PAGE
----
I have not had to think about how time moves in a story quite like I have in Laemmle High. The plot of the story is literally centered around a school calendar, with important plot elements falling on things like homecoming, prom, and winter breaks. More than that, Merton’s lycanthropy is based on a full moon cycle, and I see now why writers dropped that sort of thing. It’s clumsy and forces confrontations to happen on a schedule, which inevitably makes them feel less natural. All of this, combined with the setting, which is another time period (the time period has jumped around a little since the original conception, which explains a few anachronisms, though not all of them). So one day I decided to sit down and work out exactly when things happen, while also marking all the full moons so I have an idea of what state Merton will be in. It’s pretty easy to pull a quick calendar off timeanddate.com (an extremely useful website for any writer’s fact checking), and even easier to pop it into MSPaint and add the information I need. The result is something like this:
There are several things I have to keep in mind when plotting this story:
- The school year (and thus, the seasons changing)
- The full moon (which works out conveniently for me in many places)
- The central theme of the story, and how it ties into the kids moving into a new era
- The actual plot of the story (not yet revealed)
Especially in Merton’s chapter, which had a pretty strict timeline of when he goes into a coma, when he wakes up, when the first full moon is (the reveal), and then the second transformation (confrontation). This gives me a full month between first full moon and second, so I have to escalate conflict. I also have to think about when he has to be in school, and how it lines up with the other conflicts in the story.
That is to say, I don’t think I’ve had a single other story where I’ve had to keep track of the dates this meticulously. Where I mapped out a calendar. I have other school based stories such as Adventurer’s Academy which also rely somewhat on the semester, but I didn’t have a character who every two weeks went through a monumental physical change that also needed to be lined up with other tragedies. Stories like How Like Wolves (one day I’ll get around to editing that) seem to happen in the course of a few days or a few weeks. It’s a bit like a lot of action movies, where the pacing is focused on the action, and thus timelines and travel time doesn’t really have to be negotiated in the same way. Bruce Wayne needs to be in a secret prison outside of the U.S. to explain the backstory of the villain, but in the next scene needs to be inside Gotham fighting said villain. If done well, and the story is good enough, we forgive these little oversights by filling in gaps in our mind. Doesn’t work like that here.
And writing about how the seasons affect story is like writing about how water is wet. We all know that moody pieces are set in winter, when things are dead and the landscape is muted, and warm summer gives us a feeling of nostalgia and of endless escape. Spring is rebirth, fall is watching things fade away. And they all have different sides to them, but I have to keep in mind the story I am writing. Laemmle High is about the future, the things we want from it, the things we fear from it, and how we are changed over time. It’s a little about growing up and a little about not being allowed to grow up. So I know the climate of Whitby. I know by November it’s already snowing and by spring it will be raining, but how does that affect the story? What does it tell our characters? Betty, who isolates herself and feels constantly alone, spends a lot of time in the wintery landscape far away from other people. Johnny’s death happens in the fall because that is the plot, but a lot could be said about a young life fading away. The thunderstorm for his resurrection was just horror movie schlock. But it sets a tone. It tells the reader how to feel about the scene. The characters are miserable, the truth of their dead teammate an overcast on them, and when he returns it is with a lightning strike.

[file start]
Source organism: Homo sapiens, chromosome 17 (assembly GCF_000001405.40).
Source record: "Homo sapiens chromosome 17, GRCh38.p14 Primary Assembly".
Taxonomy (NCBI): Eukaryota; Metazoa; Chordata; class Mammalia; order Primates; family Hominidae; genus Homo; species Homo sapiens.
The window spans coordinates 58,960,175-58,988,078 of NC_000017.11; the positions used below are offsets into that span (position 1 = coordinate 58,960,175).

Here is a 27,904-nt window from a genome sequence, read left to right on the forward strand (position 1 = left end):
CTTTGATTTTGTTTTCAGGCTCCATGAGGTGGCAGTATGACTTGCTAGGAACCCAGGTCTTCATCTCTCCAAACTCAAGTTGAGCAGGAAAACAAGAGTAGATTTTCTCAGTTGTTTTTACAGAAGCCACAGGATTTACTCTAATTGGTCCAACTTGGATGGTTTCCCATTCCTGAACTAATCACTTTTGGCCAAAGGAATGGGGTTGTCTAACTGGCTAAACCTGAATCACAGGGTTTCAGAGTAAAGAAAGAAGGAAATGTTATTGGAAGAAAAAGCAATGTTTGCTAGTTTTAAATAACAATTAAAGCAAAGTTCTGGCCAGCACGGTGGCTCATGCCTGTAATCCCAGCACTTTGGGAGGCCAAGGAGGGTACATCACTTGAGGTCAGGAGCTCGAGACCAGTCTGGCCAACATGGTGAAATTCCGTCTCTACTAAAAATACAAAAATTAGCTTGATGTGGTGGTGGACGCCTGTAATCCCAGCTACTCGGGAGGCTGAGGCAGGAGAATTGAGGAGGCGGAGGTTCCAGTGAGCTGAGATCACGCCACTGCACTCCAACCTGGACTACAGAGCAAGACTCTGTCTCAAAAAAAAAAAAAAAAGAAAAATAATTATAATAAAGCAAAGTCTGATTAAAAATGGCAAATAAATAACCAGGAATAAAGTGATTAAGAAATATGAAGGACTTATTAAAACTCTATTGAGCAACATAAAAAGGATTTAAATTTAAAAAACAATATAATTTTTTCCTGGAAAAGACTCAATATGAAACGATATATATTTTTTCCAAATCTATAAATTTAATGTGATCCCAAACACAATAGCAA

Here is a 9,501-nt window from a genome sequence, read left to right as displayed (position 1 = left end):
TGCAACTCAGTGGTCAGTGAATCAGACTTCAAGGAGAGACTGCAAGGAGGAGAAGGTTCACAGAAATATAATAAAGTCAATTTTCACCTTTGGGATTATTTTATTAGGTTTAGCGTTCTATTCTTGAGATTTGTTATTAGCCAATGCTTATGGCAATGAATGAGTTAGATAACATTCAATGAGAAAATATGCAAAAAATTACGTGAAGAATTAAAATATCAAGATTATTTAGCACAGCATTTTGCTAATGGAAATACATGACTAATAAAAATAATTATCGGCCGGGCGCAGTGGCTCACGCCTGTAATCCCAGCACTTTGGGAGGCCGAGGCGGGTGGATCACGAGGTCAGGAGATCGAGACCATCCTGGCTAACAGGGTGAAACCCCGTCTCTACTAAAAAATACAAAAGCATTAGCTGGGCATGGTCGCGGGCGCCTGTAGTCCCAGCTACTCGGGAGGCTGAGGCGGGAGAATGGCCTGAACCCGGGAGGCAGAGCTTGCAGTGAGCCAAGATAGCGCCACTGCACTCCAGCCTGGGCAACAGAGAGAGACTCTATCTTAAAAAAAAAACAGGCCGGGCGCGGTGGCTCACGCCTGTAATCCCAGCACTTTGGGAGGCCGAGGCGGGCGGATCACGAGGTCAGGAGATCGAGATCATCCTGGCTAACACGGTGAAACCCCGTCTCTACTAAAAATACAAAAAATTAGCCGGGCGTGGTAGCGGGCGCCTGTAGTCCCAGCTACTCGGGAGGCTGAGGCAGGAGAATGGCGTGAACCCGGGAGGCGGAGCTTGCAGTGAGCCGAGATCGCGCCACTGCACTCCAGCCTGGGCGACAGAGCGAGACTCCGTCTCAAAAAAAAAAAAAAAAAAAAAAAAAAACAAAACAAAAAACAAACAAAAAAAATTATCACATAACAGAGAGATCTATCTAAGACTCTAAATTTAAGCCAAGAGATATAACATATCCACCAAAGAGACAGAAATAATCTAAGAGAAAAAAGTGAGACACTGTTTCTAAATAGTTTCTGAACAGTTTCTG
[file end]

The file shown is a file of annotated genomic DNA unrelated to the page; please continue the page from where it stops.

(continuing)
I think writers, including myself, could benefit a lot more for mapping out a timeline. How many weeks does this take place in? How many years? If traveling, how long should it take? What do the characters do in the interim? How does the plot advance even when the next scene has to wait two weeks to arrive? How do you move the days forward without getting repetitive, and without something monumental happening on every page? This set up allowed me to focus more on character relationships and see their growth. Marya and Betty, Johnny and Beverly, even Betty and Johnny, whose initial introduction was so short, we still have to see how the relationship is changed. And how it is not.
Which again, central theme.
I don’t think I’m good at this yet. I think this story forced me to understand what I was doing, which is the sort of thing that makes you a better writer. All of those questions are things I have asked myself. To be a better writer, I have to understand how this works. And I think I’m figuring it out.
Meanwhile, for a brief period I’ll be taking a break. I really need to get back to Deadlands, my old west horror serial I’ve taken a six month break from for lots of reasons. Part three of this story is not yet completed, which means I have to write and edit it before feeling comfortable posting it here. I’m heading full force into a project with friends called the Renegade Library, a pop up LGBT library in Houston, TX. I’m trying to get back to writing regularly and you’ll hopefully see more short stories and concept stuff while I work on these projects. If you’d like, you can buy me a cup of coffee or donate to our library by purchasing something off our Amazon wishlist. I will hopefully be back soon!